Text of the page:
How does populism and hate speech affect your church?

It’s a very difficult time. I’ve heard pastors tell me that whatever they say, it can be interpreted as political, and then people will get angry. When ELCA made a decision to become a sanctuary denomination, people left our church. It is my hope and my prayer that there will also be people who will come, because the church stands for these things.

We also need to bring a sense of humility to admit that we see but one part of a picture, which is very complex and layered. It is only in conversation with each other that we will get a better view of that picture. I try to stick with facts, and to create spaces where we might learn from each other, and understand that it is OK to disagree, but to do that respectfully.

How does being part of the LWF communion influence your work?

To participate in the Retreat of Newly Elected Leaders has been a real privilege. While I am very different from my colleagues in India, Korea or Ghana, we are also very much alike. ELCA is a wealthy church, but we have the same problems as the churches that have fewer resources. Understanding that we are church together will broaden our perspective to be a global church.

I am also hoping that meeting some of my colleagues who have doubts about female clergy might make them think that female clergy are also a gift to the church. The other thing that I find helpful is really lifting up the topics that are giving us a way to be the body of Christ: gender justice, climate justice, care of creation, immigration, refugees.

Many church leaders talked about attracting young people. How do you go about that?

In a larger sense, it is time that people lack. You could choose so many other things. How do we connect church on Sunday to everyday life? Young people are looking for this real-life connection between the gospel and the world. That’s why the discussions we had here about the priesthood of all believers and living your faith have been valuable.

All too often, we invite people and want them to be like us. We will be different if we continue to engage with people who are not over 70 years old and white. Remembering that will be helpful for the church.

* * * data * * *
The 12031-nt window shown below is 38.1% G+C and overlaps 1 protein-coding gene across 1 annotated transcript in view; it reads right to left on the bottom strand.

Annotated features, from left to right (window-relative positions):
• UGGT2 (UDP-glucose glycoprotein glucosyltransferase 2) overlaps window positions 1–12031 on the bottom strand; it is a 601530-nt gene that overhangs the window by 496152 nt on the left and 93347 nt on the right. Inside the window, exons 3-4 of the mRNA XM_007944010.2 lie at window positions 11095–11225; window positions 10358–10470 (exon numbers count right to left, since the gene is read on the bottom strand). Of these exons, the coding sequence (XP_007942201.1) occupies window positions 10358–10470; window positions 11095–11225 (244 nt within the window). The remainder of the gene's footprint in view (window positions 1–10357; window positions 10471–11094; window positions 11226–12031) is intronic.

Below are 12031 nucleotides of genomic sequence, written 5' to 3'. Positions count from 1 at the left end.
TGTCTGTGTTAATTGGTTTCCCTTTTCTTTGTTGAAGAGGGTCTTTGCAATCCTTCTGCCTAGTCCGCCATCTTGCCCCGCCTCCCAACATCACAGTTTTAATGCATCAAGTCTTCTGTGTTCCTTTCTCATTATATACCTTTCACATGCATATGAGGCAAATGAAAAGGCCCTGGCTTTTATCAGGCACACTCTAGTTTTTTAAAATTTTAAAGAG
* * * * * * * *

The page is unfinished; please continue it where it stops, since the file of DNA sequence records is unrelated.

Bishop Deborah HUTTERER, ELCA Grand Canyon Synod

It is also important to be honest about the realities. Saying all are welcome will mean that when you come to our door, we are going to change. All too often, we invite people and want them to be like us. We will be different if we continue to engage with people who are not over 70 years old and white. Remembering that will be helpful for the church.

What does it mean for you to be the church today?

Now, there is an easy question! A part of this is about proclamation, we need to be witnessing to Jesus in word and deed. There are churches that are doing many social ministries, but sometimes we forget to say that we do this, because God loves us, and we love our neighbor. The book of Acts is one of my favorite stories, because the first Christian churches would communicate why they did what they did.

Sometimes being church means letting go of the old and trusting God will create something new. That is scary, because you only know what you know, and it requires trust in God. Part of being the church is looking at and pointing to these new things God is doing.


Voices from the Communion

The Lutheran World Federation is a global body that shares the work and love of Christ in the world. In this series, we profile church leaders and staff as they discuss topical issues and set out ideas for building peace and justice in the world, ensuring the churches and communion grow in witness and strength.

Voices from the Communion Series

13 March 2020
LILONGWE, Malawi/GENEVA
28 February 2020
PRAGUE, Czech Republic/GENEVA
14 February 2020
REYKJAVIC, Iceland/GENEVA